The Ultimate Coachella Road Trip

Make the drive to Coachella part of the adventure, with photo ops, iconic eats, and scenic stops.

girls on van roof at coachella, picture
Make the road trip to Indio part of your Coachella adventure. / Shutterstock

There are myriad reasons to experience the popular Coachella Valley Music and Arts Festival—The Weeknd, Beyoncé, and Eminem being the top three. But as the classic Ralph Waldo Emerson adage goes, “Life is a journey, not a destination.” Make the road trip part of the adventure, too, by stopping for Instagram photo ops, the best food, and scenic places to stretch your legs. Leave early to beat the traffic and give yourself ample time at these ideal stops—and don’t forget to queue up the ultimate Coachella-worthy soundtrack to get you there.

Capture the perfect Instagram shot.

The first leg of this road trip is the longest uninterrupted stretch (180 miles if you’re coming from San Francisco), so kick back and enjoy the ride. Once you’re deep in I-5’s agrarian scenery, pull off for a quick Instagram shoot—the first of many for this photogenic weekend. New Idria, a former mercury mining community that’s now a ghost town, features endless moody backdrops for photos. The road in can be a bumpy, dusty ride, but it’s worth it.

More than 100 now abandoned and graffitied structures were built from 1854 to 1972 when the mining company closed and residents left town. Rare minerals, rocks, and evidence of tectonic activity also set the stage for unique shots—no filter needed!

Dig in to a hearty meal.

In vegetable-centric California, there are few places that take barbecue as seriously as Willow Ranch in Buttonwillow. That’s what makes it worth waiting for as you pass all those In-N-Outs. Every bite of Wet-Nap-ready barbecue is slow-cooked in a smoker full of oak, almond, and mesquite wood, then slathered with a house-made sauce. Locals swear by the signature Plow Boy sandwich: Angus Beef brisket with pastrami, bacon, pepper Jack, onion rings, and jalapeños on a French roll. Not quite that hungry? Barbecue purists can opt for simply smoked meats (beef, pork, chicken) with Willow Ranch barbecue sauce or salsa.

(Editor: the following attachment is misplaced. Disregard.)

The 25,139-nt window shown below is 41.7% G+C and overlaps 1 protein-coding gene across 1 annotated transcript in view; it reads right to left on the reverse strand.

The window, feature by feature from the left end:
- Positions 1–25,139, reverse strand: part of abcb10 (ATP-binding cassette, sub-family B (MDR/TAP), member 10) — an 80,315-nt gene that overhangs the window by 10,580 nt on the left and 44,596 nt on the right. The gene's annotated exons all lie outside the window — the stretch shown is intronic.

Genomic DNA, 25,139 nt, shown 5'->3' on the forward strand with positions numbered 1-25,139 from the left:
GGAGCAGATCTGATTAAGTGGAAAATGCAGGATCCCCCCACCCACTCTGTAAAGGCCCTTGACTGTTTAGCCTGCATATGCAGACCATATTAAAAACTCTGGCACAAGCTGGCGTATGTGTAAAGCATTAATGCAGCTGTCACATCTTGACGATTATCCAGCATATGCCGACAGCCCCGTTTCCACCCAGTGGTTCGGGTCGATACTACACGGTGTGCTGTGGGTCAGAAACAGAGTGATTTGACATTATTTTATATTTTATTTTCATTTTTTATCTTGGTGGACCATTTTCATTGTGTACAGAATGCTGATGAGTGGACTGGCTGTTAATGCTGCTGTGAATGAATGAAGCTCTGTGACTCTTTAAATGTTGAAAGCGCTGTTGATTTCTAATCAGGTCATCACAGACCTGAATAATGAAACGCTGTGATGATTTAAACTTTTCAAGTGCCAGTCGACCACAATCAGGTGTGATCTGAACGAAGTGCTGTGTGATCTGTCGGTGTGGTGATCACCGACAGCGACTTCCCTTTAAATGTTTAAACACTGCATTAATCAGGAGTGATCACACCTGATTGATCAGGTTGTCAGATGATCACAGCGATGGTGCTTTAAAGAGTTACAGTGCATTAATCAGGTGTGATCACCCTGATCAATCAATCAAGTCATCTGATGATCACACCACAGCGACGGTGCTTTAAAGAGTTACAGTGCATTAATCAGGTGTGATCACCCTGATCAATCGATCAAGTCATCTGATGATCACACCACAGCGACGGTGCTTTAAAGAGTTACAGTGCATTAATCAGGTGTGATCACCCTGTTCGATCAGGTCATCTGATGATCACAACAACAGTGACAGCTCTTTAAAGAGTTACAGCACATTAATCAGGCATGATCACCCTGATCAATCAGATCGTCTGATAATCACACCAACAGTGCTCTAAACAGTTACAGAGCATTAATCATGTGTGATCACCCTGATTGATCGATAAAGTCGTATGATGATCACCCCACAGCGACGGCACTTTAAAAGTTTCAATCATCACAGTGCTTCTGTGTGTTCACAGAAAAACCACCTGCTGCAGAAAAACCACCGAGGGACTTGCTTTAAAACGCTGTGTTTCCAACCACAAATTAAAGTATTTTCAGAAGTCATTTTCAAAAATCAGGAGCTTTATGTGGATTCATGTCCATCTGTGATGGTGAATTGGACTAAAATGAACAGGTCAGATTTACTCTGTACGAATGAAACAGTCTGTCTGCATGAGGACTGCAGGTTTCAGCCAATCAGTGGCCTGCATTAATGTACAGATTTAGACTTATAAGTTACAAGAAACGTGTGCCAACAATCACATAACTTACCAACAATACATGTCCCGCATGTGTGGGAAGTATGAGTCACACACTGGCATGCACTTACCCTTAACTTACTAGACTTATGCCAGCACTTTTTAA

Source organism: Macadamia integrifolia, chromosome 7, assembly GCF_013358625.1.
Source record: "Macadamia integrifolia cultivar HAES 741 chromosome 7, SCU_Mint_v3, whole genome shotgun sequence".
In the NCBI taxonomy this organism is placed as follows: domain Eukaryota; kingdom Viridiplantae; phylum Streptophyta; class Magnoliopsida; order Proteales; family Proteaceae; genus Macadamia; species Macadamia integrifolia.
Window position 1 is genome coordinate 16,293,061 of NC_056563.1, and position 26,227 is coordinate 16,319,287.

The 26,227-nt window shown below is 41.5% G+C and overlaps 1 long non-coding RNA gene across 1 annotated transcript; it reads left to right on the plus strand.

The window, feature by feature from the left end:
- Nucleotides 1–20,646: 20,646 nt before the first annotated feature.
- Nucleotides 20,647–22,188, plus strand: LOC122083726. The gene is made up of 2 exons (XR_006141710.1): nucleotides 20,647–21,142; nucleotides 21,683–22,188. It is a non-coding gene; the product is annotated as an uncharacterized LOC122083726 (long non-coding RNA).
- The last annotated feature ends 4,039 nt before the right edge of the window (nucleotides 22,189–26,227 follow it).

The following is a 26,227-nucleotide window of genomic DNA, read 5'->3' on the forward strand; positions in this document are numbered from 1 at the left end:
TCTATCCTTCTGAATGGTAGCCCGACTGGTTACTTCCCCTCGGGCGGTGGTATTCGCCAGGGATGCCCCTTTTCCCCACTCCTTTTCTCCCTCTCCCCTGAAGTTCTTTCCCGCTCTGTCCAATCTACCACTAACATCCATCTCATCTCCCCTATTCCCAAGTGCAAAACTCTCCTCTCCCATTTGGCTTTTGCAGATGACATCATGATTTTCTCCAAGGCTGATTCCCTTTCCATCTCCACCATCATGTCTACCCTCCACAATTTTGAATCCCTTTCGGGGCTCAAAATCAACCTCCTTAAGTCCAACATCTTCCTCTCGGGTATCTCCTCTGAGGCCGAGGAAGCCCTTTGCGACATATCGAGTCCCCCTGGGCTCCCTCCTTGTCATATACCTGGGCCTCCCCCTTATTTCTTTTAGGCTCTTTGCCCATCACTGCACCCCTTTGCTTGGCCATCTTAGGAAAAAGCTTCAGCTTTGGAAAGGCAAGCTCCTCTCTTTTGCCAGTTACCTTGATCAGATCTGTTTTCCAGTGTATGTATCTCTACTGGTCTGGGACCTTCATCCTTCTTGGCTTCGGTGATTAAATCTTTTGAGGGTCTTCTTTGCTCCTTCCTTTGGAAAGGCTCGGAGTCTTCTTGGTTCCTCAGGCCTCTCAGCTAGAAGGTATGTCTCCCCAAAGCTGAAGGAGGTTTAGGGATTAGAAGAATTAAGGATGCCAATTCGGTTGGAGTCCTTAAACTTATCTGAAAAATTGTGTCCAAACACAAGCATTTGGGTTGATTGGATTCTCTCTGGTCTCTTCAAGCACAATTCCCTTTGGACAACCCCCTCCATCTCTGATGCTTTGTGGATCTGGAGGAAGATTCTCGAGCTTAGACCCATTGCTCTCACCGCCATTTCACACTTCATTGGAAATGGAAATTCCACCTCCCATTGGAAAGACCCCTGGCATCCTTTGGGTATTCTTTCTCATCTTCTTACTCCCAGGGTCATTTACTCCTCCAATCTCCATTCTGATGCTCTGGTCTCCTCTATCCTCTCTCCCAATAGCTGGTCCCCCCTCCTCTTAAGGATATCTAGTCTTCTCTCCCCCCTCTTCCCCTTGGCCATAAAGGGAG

A covering of orange poppies covering a hillside, picture

A covering of orange poppies lights up a hillside in the Antelope Valley California Poppy Reserve.


Stretch your legs in fields of poppies.

Cut east off I-5 early, taking Highway 138, to park your car at one of the Central Valley’s most scenic points of interest: the Antelope Valley Poppy Reserve in Lancaster. Spring is peak poppy time, and eight miles of gently meandering trails let you stretch your legs surrounded by California’s state flower. Hike to Tehachapi Vista Point for a view of mother nature’s technicolor show, which includes other California wildflowers sprinkled among the bright orange poppy petals and the San Gabriel Mountains in the distance. Look carefully and you might also spot meadowlarks, lizards, or coyotes lurking among the flora.


Cool off with a mouth-watering date shake.

A road trip to Coachella wouldn’t be complete without stopping along I-10 to cool off and refuel with a classic desert date shake at Hadley Fruit Orchard in Cabazon. About an hour-long drive from Indio, this cult classic fruit stand blends up pureed California Deglet Noor dates with natural vanilla ice cream and milk. The result is a refreshingly creamy shake with subtle notes of caramel. Add your own unique twist with banana, nutmeg, or cinnamon. It’s also a great last-ditch stop to stock up on quality fresh fruits, trail mix, nuts for the festival, too.

palms and cactus at the botanical garden, photo

Take jealousy-inducing photos at Moorten Botanical Garden in Palm Springs. 

Steve Cukrov / Shutterstock

Take dreamy desert photos.

You don’t have to trek into the Mojave Desert to see some of its most stunning botanical splendor. Instead, you’ll find 3,000 of species of succulents and cacti beyond your wildest imagination at Moorten Botanical Garden, the world’s first “cactarium.” The out-of-this-world Palm Springs nursery makes for unique Coachella-inspired photos. Ogle the prickly pears and agaves—plus some local American Indian artifacts—on a self-guided or docent-led tour.